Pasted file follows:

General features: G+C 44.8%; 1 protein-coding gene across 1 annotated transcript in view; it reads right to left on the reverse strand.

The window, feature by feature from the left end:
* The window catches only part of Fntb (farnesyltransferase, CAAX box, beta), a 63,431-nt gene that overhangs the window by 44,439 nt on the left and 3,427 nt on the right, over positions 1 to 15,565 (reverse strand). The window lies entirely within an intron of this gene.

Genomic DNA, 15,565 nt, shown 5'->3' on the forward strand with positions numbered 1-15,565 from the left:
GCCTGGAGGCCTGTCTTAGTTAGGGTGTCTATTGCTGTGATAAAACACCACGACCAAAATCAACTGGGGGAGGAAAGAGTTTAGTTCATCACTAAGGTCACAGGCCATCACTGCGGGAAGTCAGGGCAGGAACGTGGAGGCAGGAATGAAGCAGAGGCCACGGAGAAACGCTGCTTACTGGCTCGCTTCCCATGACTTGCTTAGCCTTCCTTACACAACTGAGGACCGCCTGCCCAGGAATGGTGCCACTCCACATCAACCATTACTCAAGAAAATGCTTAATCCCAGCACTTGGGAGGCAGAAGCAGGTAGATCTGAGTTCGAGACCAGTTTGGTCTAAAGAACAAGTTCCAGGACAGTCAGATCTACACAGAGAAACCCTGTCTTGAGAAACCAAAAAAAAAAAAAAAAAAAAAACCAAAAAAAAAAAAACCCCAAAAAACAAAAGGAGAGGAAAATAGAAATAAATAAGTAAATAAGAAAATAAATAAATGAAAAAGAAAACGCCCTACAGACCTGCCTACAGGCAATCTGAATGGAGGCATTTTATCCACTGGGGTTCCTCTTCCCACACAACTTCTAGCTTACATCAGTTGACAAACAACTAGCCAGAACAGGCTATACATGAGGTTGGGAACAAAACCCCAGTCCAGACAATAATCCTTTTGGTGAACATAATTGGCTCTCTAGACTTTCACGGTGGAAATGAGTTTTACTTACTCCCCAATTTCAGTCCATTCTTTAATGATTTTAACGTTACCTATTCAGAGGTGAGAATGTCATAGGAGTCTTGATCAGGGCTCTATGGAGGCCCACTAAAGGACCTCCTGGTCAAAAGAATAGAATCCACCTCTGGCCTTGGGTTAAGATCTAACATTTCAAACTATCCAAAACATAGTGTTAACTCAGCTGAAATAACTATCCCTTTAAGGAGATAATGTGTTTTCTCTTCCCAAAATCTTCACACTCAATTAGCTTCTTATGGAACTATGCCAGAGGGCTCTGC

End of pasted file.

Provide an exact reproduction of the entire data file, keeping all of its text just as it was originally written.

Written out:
General features: G+C 44.8%; 1 protein-coding gene across 1 annotated transcript in view; it reads right to left on the reverse strand.

The window, feature by feature from the left end:
* The window catches only part of Fntb (farnesyltransferase, CAAX box, beta), a 63,431-nt gene that overhangs the window by 44,439 nt on the left and 3,427 nt on the right, over positions 1 to 15,565 (reverse strand). The window lies entirely within an intron of this gene.

Genomic DNA, 15,565 nt, shown 5'->3' on the forward strand with positions numbered 1-15,565 from the left:
GCCTGGAGGCCTGTCTTAGTTAGGGTGTCTATTGCTGTGATAAAACACCACGACCAAAATCAACTGGGGGAGGAAAGAGTTTAGTTCATCACTAAGGTCACAGGCCATCACTGCGGGAAGTCAGGGCAGGAACGTGGAGGCAGGAATGAAGCAGAGGCCACGGAGAAACGCTGCTTACTGGCTCGCTTCCCATGACTTGCTTAGCCTTCCTTACACAACTGAGGACCGCCTGCCCAGGAATGGTGCCACTCCACATCAACCATTACTCAAGAAAATGCTTAATCCCAGCACTTGGGAGGCAGAAGCAGGTAGATCTGAGTTCGAGACCAGTTTGGTCTAAAGAACAAGTTCCAGGACAGTCAGATCTACACAGAGAAACCCTGTCTTGAGAAACCAAAAAAAAAAAAAAAAAAAAAACCAAAAAAAAAAAAACCCCAAAAAACAAAAGGAGAGGAAAATAGAAATAAATAAGTAAATAAGAAAATAAATAAATGAAAAAGAAAACGCCCTACAGACCTGCCTACAGGCAATCTGAATGGAGGCATTTTATCCACTGGGGTTCCTCTTCCCACACAACTTCTAGCTTACATCAGTTGACAAACAACTAGCCAGAACAGGCTATACATGAGGTTGGGAACAAAACCCCAGTCCAGACAATAATCCTTTTGGTGAACATAATTGGCTCTCTAGACTTTCACGGTGGAAATGAGTTTTACTTACTCCCCAATTTCAGTCCATTCTTTAATGATTTTAACGTTACCTATTCAGAGGTGAGAATGTCATAGGAGTCTTGATCAGGGCTCTATGGAGGCCCACTAAAGGACCTCCTGGTCAAAAGAATAGAATCCACCTCTGGCCTTGGGTTAAGATCTAACATTTCAAACTATCCAAAACATAGTGTTAACTCAGCTGAAATAACTATCCCTTTAAGGAGATAATGTGTTTTCTCTTCCCAAAATCTTCACACTCAATTAGCTTCTTATGGAACTATGCCAGAGGGCTCTGC